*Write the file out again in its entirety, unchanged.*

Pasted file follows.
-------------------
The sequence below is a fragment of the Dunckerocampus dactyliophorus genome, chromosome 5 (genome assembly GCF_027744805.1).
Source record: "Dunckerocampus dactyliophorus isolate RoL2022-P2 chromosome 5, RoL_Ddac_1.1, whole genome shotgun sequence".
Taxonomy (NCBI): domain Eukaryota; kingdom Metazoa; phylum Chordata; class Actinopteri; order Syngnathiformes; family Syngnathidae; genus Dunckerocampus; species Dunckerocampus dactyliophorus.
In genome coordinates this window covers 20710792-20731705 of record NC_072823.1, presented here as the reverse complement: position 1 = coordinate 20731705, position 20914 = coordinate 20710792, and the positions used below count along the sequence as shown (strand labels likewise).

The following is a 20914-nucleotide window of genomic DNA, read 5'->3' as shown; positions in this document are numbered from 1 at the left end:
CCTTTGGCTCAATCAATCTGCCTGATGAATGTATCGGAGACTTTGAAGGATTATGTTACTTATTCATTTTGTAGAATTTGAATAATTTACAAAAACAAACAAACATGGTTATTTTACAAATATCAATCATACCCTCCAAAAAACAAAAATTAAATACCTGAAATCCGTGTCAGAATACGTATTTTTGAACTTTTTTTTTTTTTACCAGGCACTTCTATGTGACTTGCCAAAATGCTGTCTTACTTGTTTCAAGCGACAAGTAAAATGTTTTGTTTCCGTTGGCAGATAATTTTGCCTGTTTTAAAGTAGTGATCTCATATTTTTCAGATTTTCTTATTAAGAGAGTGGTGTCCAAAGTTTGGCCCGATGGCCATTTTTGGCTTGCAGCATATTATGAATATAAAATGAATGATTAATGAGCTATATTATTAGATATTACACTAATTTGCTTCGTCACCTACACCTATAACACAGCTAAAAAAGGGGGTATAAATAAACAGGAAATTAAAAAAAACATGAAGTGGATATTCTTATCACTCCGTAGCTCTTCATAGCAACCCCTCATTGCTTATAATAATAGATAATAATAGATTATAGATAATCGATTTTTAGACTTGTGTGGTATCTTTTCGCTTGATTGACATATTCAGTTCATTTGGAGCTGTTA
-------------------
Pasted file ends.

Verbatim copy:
The sequence below is a fragment of the Dunckerocampus dactyliophorus genome, chromosome 5 (genome assembly GCF_027744805.1).
Source record: "Dunckerocampus dactyliophorus isolate RoL2022-P2 chromosome 5, RoL_Ddac_1.1, whole genome shotgun sequence".
Taxonomy (NCBI): domain Eukaryota; kingdom Metazoa; phylum Chordata; class Actinopteri; order Syngnathiformes; family Syngnathidae; genus Dunckerocampus; species Dunckerocampus dactyliophorus.
In genome coordinates this window covers 20710792-20731705 of record NC_072823.1, presented here as the reverse complement: position 1 = coordinate 20731705, position 20914 = coordinate 20710792, and the positions used below count along the sequence as shown (strand labels likewise).

The following is a 20914-nucleotide window of genomic DNA, read 5'->3' as shown; positions in this document are numbered from 1 at the left end:
CCTTTGGCTCAATCAATCTGCCTGATGAATGTATCGGAGACTTTGAAGGATTATGTTACTTATTCATTTTGTAGAATTTGAATAATTTACAAAAACAAACAAACATGGTTATTTTACAAATATCAATCATACCCTCCAAAAAACAAAAATTAAATACCTGAAATCCGTGTCAGAATACGTATTTTTGAACTTTTTTTTTTTTTACCAGGCACTTCTATGTGACTTGCCAAAATGCTGTCTTACTTGTTTCAAGCGACAAGTAAAATGTTTTGTTTCCGTTGGCAGATAATTTTGCCTGTTTTAAAGTAGTGATCTCATATTTTTCAGATTTTCTTATTAAGAGAGTGGTGTCCAAAGTTTGGCCCGATGGCCATTTTTGGCTTGCAGCATATTATGAATATAAAATGAATGATTAATGAGCTATATTATTAGATATTACACTAATTTGCTTCGTCACCTACACCTATAACACAGCTAAAAAAGGGGGTATAAATAAACAGGAAATTAAAAAAAACATGAAGTGGATATTCTTATCACTCCGTAGCTCTTCATAGCAACCCCTCATTGCTTATAATAATAGATAATAATAGATTATAGATAATCGATTTTTAGACTTGTGTGGTATCTTTTCGCTTGATTGACATATTCAGTTCATTTGGAGCTGTTA